The Big Lie Doctors Tell

Doctors, hospitals and drug companies constantly claim that the modern medical profession has, during the last century or so, dramatically improved life expectation.

Looked at superficially the statistics seem to support this claim.

And it is undeniable that there are more 70, 80 and 90 year olds around now than there were a century ago.

The idea that doctors have pretty well conquered illness and are helping us defy death itself is a warm, comforting one.

But it's a fraud. A great big lie worthy of the most devious politician.

The truth is quite different.

The truth is that a century or so ago many newborn babies never saw their first birthday. They were killed, largely, by infectious diseases. Cholera, smallpox and typhoid killed millions.

The big change that has taken place has involved not doctors but better sewage facilities, cleaner water supplies, more spacious homes, more food and better built towns and cities. All these things have helped slash infant mortality rates.

And so people seem to be living longer.

If 50 people out of 100 all die just after birth and the other 50 live to be 90-years-old then the average life expectancy is just over 45 years.

But if 50 people out of a hundred live to be just 50-years-old and the other 50 reach 90 then the average life expectancy is 70 years.

Today, there are more old people around because less are dying as infants. And, of course, as the population grows so the number of old people increases.

Moreover, the evidence shows not that doctors and drug companies are saving a vast number of lives but that the modern medical profession has become a danger.

Which of these people do you think poses the greatest threat to your life: a burglar, a mugger, a drunken driver, a drug-crazed lunatic or a temporarily insane relative running amok with a sharp knife?

It's none of them.

The person most likely to kill you is your doctor.

That may seem a scary thought. But it's true.

Hidden away in the world's medical journals there is now a staggering amount of evidence to show that modern western doctors, equipped with fancy drugs, exotic forms of surgery and impressive sounding radiotherapy techniques, are ranked alongside cancer, heart disease and stroke as major killers.

Four out of ten patients who are given drugs suffer serious and sometimes potentially lethal side effects. If the drug you're prescribed is going to save your life that's probably an acceptable risk. But how many patients who are merely suffering from something annoying or uncomfortable would willingly take a drug if they knew it might kill them? There are hugely profitable drugs on the market which have never saved any lives but which have killed or made ill countless thousands of people.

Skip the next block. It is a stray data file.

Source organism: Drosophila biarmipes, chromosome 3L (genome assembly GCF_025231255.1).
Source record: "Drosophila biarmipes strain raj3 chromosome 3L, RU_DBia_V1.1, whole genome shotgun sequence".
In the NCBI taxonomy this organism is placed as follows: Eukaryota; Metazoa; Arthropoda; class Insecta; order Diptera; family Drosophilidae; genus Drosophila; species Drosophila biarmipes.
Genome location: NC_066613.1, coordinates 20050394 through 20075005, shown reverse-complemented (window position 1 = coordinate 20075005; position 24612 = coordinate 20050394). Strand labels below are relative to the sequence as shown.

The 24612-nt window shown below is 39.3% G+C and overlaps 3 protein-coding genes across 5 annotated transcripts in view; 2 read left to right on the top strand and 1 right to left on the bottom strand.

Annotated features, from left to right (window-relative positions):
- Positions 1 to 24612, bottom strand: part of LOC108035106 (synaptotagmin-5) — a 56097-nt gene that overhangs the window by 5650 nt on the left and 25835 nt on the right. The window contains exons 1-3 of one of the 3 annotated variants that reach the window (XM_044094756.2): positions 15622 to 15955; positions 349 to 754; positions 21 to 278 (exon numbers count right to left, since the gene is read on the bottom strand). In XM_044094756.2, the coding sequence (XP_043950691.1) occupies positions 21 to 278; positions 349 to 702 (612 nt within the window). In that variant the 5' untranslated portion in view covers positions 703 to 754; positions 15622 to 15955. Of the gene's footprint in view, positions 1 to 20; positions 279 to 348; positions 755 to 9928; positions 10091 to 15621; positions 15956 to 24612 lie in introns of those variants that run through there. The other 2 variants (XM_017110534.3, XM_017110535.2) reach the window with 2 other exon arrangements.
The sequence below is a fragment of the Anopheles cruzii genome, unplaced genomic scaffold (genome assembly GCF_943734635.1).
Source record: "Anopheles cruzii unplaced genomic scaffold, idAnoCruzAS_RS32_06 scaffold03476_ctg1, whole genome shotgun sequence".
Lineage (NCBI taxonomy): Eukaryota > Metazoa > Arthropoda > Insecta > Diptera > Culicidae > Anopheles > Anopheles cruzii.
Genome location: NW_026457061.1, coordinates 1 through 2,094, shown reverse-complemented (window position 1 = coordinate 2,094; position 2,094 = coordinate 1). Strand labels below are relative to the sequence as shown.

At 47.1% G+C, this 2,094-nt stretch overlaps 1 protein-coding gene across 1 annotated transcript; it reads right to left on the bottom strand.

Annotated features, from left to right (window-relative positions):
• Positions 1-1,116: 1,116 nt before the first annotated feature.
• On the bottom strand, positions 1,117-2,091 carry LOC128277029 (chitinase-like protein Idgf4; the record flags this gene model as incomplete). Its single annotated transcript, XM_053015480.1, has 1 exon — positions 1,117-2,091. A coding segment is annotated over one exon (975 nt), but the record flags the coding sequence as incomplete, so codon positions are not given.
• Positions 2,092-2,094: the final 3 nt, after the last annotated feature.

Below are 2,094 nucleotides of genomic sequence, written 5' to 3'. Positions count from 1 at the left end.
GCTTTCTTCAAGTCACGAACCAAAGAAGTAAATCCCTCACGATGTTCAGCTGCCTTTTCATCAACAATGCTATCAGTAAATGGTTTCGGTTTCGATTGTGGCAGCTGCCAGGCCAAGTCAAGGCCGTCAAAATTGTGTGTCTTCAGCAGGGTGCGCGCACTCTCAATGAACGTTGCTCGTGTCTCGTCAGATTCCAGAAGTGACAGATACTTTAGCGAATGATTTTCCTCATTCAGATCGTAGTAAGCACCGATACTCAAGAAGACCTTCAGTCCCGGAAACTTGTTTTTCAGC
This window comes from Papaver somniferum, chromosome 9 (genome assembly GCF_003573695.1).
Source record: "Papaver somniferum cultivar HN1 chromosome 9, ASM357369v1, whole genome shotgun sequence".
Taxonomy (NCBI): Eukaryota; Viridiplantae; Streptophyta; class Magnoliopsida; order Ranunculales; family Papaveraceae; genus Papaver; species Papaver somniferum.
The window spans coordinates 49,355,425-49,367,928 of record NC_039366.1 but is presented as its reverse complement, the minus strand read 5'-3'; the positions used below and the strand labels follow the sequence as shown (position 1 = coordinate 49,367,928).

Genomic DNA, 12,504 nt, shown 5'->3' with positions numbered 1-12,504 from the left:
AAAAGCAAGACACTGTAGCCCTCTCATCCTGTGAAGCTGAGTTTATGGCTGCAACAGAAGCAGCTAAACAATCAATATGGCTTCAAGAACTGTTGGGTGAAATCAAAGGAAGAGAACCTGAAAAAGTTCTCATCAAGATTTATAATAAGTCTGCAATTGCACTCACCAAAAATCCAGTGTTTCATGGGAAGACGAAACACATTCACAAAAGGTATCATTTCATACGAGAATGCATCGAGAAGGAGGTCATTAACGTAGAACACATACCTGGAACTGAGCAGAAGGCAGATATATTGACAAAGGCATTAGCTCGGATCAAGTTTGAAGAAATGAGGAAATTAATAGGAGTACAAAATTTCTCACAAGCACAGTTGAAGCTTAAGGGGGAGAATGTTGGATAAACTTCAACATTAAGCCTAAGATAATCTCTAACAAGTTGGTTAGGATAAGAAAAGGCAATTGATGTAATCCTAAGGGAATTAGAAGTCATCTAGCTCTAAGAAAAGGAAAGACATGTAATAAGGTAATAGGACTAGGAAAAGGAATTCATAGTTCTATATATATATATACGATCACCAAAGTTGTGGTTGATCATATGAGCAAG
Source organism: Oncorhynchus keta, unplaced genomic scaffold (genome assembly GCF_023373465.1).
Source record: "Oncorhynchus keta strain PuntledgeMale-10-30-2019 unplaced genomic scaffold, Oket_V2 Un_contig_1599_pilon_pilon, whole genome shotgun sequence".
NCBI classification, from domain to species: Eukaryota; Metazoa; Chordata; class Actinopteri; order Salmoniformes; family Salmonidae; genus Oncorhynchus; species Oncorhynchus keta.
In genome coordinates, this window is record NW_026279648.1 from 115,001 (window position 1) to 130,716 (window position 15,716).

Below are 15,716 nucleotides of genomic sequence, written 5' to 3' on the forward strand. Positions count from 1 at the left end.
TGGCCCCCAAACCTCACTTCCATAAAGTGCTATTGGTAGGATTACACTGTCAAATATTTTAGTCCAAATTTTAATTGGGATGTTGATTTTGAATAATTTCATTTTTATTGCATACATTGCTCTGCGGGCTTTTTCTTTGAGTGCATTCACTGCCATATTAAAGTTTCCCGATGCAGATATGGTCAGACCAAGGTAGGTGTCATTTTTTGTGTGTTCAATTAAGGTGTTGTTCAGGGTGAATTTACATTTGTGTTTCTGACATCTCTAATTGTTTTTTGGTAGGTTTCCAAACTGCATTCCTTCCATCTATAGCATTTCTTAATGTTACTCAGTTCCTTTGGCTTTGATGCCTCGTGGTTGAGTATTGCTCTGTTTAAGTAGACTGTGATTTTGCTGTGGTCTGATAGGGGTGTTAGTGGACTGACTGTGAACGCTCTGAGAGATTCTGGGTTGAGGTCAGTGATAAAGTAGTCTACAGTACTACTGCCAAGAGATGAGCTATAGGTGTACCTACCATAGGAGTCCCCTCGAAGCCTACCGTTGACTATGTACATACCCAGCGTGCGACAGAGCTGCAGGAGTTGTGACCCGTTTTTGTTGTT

One in six patients in hospital in Britain is there only because he has been made ill by doctors. Most are suffering from unpleasant or downright dangerous drug side effects. In America, bad reactions to legal drugs kill far more people annually than all illegal drug use combined.

You won't hear any of this from most doctors, of course.

Doctors are notoriously reluctant to admit that the treatments they recommend can do harm. There are several reasons for this.

First, they often don't know how dangerous drugs and other treatments can be. In just about every Westernised country in the world doctors receive most of their post graduate education through meetings and journals which are sponsored by drug companies. And drug companies don't spend too much of their time warning doctors about drug side effects. Global drug companies don't exist to find cures or help people: they exist solely to make money.

Second, doctors are frightened of being sued.

Third, there are nearly half a million clinical research papers published every week. No doctor on the planet can read them all - or even have the faintest idea what warnings they might give. Useful reports are lost among the irrelevant, commercially inspired dross.

Finally, the natural human unwillingness to admit responsibility is exceptionally well developed among doctors who often think of themselves as having god-like qualities. Admitting to mistakes reminds doctors that they are human and fallible.

Happily, there are conclusions to be drawn. And advice I can give.

First, here's my list of tips for patients taking prescription drugs.

1. Always follow any specific instructions that you have been given by your doctor. Read the label on your bottle of pills and take notice of what it says! If a drug company says that the drug should be taken before meals, during meals or after meals then that's what they mean.